PwC report anticipates a 6.5% increase in healthcare costs in 2022, roughly in line with recent years
Researchers project a small spending acceleration in part because of heightened utilization coming out of the pandemic.
As the healthcare industry emerges from the COVID-19 pandemic, annual costs are expected to increase by slightly more than they did in recent pre-pandemic years.
PwC’s Health Research Institute projects that costs will increase by 6.5% in 2022. That’s below the 2021 projection of 7% but otherwise would be the highest increase since 2015, when costs rose by 6.8%.
Researchers compiled the annual report based on discussions with industry executives and health plan actuaries. In estimating the 2022 increase, as with 2021, the researchers discounted the effects of the pandemic on the prior year’s costs.
Factors that are expected to raise costs
In general, costs in 2022 will “return to pre-pandemic baselines with some adjustments to account for the pandemic’s persistent effects,” the report states.
Some of those effects will be seen in the following trends, according to the projections.
Increased utilization. Some care that was deferred during the pandemic will return, while the ongoing mental health and substance abuse crises and pandemic-related deterioration in population health will be factors. In addition, some COVID-19 costs such as follow-up testing and vaccinations will linger.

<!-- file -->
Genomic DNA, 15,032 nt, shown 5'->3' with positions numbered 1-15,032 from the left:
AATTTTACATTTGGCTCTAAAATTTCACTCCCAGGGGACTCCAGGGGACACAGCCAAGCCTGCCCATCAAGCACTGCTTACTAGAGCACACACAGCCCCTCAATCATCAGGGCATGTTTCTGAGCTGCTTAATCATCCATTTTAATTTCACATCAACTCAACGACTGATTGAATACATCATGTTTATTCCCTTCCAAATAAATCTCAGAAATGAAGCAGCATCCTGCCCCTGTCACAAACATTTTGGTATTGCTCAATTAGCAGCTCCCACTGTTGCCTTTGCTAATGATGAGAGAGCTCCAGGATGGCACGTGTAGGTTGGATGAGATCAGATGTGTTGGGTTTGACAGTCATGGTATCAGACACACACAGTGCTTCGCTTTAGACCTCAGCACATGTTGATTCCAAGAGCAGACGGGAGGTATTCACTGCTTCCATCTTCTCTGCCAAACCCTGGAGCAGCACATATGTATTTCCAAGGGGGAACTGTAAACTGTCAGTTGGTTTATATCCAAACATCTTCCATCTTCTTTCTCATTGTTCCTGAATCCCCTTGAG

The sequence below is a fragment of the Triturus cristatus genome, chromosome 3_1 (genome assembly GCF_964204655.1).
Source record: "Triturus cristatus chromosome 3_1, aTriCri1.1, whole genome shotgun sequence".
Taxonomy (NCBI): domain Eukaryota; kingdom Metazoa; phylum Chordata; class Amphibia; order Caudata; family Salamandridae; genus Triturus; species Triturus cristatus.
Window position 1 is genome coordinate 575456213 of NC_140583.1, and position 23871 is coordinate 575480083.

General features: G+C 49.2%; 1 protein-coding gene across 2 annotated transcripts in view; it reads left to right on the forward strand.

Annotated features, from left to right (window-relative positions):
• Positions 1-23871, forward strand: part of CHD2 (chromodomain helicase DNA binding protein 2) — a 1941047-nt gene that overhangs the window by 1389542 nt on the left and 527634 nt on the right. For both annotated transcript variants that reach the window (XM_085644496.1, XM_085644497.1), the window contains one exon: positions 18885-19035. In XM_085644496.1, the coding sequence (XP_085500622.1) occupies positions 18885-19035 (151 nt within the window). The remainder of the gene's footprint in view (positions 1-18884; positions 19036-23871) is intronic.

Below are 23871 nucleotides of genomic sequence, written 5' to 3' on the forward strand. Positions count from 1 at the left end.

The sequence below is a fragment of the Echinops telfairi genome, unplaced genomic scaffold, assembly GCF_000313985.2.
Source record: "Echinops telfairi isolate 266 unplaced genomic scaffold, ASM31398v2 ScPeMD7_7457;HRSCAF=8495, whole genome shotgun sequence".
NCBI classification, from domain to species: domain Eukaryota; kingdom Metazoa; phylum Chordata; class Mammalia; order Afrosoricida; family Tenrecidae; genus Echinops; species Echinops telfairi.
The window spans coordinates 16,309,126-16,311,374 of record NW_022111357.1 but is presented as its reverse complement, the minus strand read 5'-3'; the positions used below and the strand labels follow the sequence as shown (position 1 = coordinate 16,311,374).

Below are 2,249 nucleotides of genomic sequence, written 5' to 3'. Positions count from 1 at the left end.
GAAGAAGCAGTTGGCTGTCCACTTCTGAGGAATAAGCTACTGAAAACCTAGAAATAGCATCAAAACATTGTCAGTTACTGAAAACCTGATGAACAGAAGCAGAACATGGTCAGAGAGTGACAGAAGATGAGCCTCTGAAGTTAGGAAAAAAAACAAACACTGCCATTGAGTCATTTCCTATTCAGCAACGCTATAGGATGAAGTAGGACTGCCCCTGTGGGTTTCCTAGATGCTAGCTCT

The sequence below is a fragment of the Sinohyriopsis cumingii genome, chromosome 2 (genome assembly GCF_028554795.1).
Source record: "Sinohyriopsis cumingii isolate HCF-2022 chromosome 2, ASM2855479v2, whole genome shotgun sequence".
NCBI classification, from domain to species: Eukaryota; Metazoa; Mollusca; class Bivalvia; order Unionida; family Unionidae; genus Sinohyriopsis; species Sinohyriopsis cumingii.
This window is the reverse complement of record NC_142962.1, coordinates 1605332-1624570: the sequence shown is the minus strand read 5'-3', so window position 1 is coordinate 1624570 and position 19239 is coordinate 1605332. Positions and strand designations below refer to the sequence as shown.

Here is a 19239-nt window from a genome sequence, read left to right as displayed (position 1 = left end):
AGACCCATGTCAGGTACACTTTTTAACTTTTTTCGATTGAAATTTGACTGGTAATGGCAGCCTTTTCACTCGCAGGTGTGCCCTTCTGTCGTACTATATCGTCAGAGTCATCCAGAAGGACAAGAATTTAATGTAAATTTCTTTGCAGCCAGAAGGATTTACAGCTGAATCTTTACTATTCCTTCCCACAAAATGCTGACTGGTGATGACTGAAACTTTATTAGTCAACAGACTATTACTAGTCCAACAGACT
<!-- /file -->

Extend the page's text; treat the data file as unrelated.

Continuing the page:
“Personalized or targeted outreach could help encourage patients to schedule necessary care, or even their vaccine,” the report states.
Industry preparations for the next pandemic. Health systems will invest in predictive modeling and improved supply chain processes, and prices for PPE, infrastructure and staffing will remain high. Increased spending on technology, connectivity and cybersecurity will be warranted as part of workforce-related changes and to prepare for the next crisis, and providers are investing in infection-control measures.
Stakeholders across the industry also are examining how they can boost health equity. Such investments “likely will dampen healthcare spending in the long run but may drive higher prices in the short term.”
Digital investments that result in higher utilization. “Providers are fine-tuning ‘digital front door’ mobile apps that connect them to their patients, beefing up portals and intensifying use of customer relationship management tools,” the report states. By expanding access to care, such tools likely will increase utilization and thus costs in 2022.
Factors that are expected to lower costs
PwC projects the continuation in 2022 of some patterns that emerged during the pandemic and helped curb costs. A couple of them are described below.
Consumer willingness to use lower-cost sites of care. The most prominent manifestation of this trend is the increased use of telehealth, but other examples are greater utilization of home-based care and a stronger inclination to seek viable alternatives to the emergency department.
“With dwindling ED volumes, providers will need to either address fixed cost structures or increase prices, which employers will surely resist,” the report states.
Provider emphasis on efficiency. “The pressure to provide more healthcare for less has been building,” according to the report, which cites increasing employer interest in high-performance and narrow networks, along with pricing pressures stemming from new federal mandates on transparency.
“The new ways of working forced by the pandemic, including remote workforces, process automation and cloud technology, can help providers lower their cost structure in response to pressure on prices,” the report states. Real estate is one area with ready opportunities for cost reduction.